Featured Research

from universities, journals, and other organizations

Indianapolis Trees Provide $5.7 Million In Benefits To Local Area

Date:
May 15, 2008
Source:
US Forest Service, Pacific Southwest Research Station
Summary:
US Forest Service scientists with the Center for Urban Forest Research have completed a study that found planting and nurturing Indianapolis street trees brought a 500 percent return in benefits from storm water reduction, energy conservation, cleaner air and increased property values.

U.S. Forest Service scientists with the Center for Urban Forest Research have completed a study that found planting and nurturing Indianapolis street trees brought a 500 percent return in benefits from storm water reduction, energy conservation, cleaner air and increased property values.

Related Articles


The researchers evaluated more than 117,000 trees the Indianapolis Parks and Recreation Forestry Section manages and found every $1 spent brought a $6.09 return.

"Indianapolis' urban forest is uniquely diverse, with only one of over 170 species representing slightly more than 10 percent of the total tree population," said Greg McPherson, Center for Urban Forest Research director and one of the study's authors. "This diversity is important because it puts the forest at less risk of catastrophic losses from disease or pests."

Scientists involved in the study found Indianapolis trees annually intercept 318.9 million gallons of rainfall, which they estimate to be worth $1.98 million or $17 per tree per year.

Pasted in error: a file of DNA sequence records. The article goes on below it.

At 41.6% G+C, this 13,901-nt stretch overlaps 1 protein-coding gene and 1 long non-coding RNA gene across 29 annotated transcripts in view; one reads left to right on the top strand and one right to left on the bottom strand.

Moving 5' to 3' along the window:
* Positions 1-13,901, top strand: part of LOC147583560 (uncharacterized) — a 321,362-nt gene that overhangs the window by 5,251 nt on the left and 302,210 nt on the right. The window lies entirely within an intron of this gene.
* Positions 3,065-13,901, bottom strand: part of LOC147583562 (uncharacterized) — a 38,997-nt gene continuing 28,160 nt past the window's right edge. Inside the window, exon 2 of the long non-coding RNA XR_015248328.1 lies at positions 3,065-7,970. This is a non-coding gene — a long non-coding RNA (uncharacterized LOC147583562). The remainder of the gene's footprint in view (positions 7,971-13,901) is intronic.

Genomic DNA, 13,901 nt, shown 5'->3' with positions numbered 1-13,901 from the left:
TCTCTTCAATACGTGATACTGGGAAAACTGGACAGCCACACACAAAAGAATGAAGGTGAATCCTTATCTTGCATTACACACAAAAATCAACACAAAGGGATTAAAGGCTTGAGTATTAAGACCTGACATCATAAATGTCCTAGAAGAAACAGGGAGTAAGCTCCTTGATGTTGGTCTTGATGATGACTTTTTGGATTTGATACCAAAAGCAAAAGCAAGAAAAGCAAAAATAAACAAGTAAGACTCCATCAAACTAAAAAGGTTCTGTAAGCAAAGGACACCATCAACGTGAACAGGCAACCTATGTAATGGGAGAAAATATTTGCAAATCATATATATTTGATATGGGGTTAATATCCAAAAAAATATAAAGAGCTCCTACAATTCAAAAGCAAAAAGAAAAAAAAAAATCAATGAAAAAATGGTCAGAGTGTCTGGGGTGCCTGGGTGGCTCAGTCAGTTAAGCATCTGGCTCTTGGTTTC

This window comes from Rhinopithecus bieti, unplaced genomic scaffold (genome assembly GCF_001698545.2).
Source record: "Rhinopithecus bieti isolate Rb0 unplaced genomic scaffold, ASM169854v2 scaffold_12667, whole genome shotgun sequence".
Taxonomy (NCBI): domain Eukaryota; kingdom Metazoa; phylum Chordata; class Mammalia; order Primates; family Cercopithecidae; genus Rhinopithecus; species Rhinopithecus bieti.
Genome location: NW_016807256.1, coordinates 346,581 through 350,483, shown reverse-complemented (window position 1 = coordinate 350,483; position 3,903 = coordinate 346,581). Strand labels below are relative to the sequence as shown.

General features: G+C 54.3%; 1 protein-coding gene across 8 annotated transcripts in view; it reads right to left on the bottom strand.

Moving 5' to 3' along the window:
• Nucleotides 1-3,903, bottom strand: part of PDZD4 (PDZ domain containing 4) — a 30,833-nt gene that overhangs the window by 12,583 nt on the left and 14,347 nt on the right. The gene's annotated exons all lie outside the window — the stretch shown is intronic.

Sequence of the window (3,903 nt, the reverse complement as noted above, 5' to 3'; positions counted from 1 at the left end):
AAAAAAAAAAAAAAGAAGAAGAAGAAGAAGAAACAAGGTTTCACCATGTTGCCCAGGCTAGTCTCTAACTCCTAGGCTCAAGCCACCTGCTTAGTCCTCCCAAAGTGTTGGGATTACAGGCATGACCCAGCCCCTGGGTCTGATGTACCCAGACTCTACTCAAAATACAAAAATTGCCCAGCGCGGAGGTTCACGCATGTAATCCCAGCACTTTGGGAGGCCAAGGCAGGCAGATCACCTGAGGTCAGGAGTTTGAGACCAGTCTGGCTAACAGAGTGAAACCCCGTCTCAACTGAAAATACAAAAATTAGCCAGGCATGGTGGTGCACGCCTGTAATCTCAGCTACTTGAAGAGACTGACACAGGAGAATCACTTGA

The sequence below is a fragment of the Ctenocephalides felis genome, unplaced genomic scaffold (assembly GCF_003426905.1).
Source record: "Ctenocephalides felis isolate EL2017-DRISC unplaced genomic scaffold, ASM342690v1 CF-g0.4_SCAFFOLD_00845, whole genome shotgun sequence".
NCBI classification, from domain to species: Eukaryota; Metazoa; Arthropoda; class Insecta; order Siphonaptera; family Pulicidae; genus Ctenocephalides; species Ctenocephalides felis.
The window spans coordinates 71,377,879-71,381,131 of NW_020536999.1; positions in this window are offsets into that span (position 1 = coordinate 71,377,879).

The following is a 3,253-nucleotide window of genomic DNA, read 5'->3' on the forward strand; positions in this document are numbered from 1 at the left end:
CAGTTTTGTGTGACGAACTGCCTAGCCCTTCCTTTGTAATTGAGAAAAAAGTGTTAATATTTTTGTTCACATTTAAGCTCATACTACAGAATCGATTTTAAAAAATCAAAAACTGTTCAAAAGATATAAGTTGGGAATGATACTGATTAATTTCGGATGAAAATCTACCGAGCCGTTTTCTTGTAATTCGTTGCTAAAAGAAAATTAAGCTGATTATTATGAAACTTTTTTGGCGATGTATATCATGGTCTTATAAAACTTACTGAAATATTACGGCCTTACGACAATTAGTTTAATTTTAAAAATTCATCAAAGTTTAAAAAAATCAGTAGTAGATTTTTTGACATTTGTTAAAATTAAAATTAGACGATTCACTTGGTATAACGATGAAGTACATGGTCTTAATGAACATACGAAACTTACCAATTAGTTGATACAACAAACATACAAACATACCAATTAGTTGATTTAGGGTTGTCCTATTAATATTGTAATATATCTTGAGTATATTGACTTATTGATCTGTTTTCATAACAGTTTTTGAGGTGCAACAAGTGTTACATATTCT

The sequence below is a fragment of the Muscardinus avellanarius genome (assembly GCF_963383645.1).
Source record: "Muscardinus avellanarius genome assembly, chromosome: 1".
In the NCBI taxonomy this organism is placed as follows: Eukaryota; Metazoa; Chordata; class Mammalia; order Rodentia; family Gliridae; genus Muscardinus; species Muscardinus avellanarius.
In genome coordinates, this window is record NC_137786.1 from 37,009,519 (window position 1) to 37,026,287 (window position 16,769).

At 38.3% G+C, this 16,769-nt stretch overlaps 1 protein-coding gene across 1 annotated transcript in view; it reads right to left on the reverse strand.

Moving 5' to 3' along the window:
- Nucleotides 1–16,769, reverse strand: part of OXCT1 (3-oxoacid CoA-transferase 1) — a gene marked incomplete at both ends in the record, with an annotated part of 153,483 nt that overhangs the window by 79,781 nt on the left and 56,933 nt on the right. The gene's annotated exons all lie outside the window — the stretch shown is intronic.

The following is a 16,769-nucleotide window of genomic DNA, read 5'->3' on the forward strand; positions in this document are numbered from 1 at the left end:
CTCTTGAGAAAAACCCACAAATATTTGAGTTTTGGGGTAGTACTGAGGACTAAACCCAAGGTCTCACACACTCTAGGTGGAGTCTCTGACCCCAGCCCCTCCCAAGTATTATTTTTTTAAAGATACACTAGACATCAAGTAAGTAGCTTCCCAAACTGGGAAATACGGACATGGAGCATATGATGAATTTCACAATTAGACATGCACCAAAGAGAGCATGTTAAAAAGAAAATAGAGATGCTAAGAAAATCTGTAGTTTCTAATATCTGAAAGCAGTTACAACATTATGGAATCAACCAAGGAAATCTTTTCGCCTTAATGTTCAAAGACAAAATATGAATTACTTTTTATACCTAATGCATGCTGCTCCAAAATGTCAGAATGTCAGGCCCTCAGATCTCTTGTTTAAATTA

The trees also annually cut electricity use by more than 6,447 megawatt hours, worth $432,000. They reduce natural gas use by more than 150,000 therms, bringing annual benefits worth $165,000 or $5 per tree.

Each tree annually removes 1.5 pounds of air pollutants, valued at $2 per tree or $212,000, according to the scientists. They also estimated the trees increased property values and provided less tangible benefits worth $2.9 million or on average $24 per tree.

The total annual benefit of Indianapolis trees vary by species and size. For example, the city's 16,371 silver maples produce the highest level of benefit at $60 per tree or 17 percent of the total citywide benefit. But, they are also the most expensive tree to manage because many are near the end of their productive lives and require removal or intensive care.

Scientists analyzed 2005 expenditures and found Indianapolis spends about $940,000 in a typical year planting new trees and maintaining existing ones. The biggest single cost and more than half the annual budget was for tree removal at $491,000, followed by pruning at $122,000. Overall, the annual return for the planting, care and management of the 117,525 trees in the study reached nearly $5.7 million.

"Indianapolis citizens receive substantial environmental and aesthetic benefits from these trees, but the urban forest is at a critical juncture," McPherson said. "The city has many mature trees that need to be removed. In fact, tree mortality rates now outpace tree planting."

McPherson said the city spends comparatively little on tree care at $8 per tree. This is less than half the 1997 mean value of $19 per tree reported for 256 California cities. It is also less than a quarter of the $25 per tree average for the 19 U.S. cities McPherson and his Center for Urban Forest Research colleagues previously studied.

Their study is entitled "City of Indianapolis, Indiana, Municipal Forest Resource Analysis" and can be downloaded for free from the Center For Urban Forest Research website at: http://www.fs.fed.us/psw/programs/cufr/products/psw_cufr738_IND_MFRA.pdf


Story Source: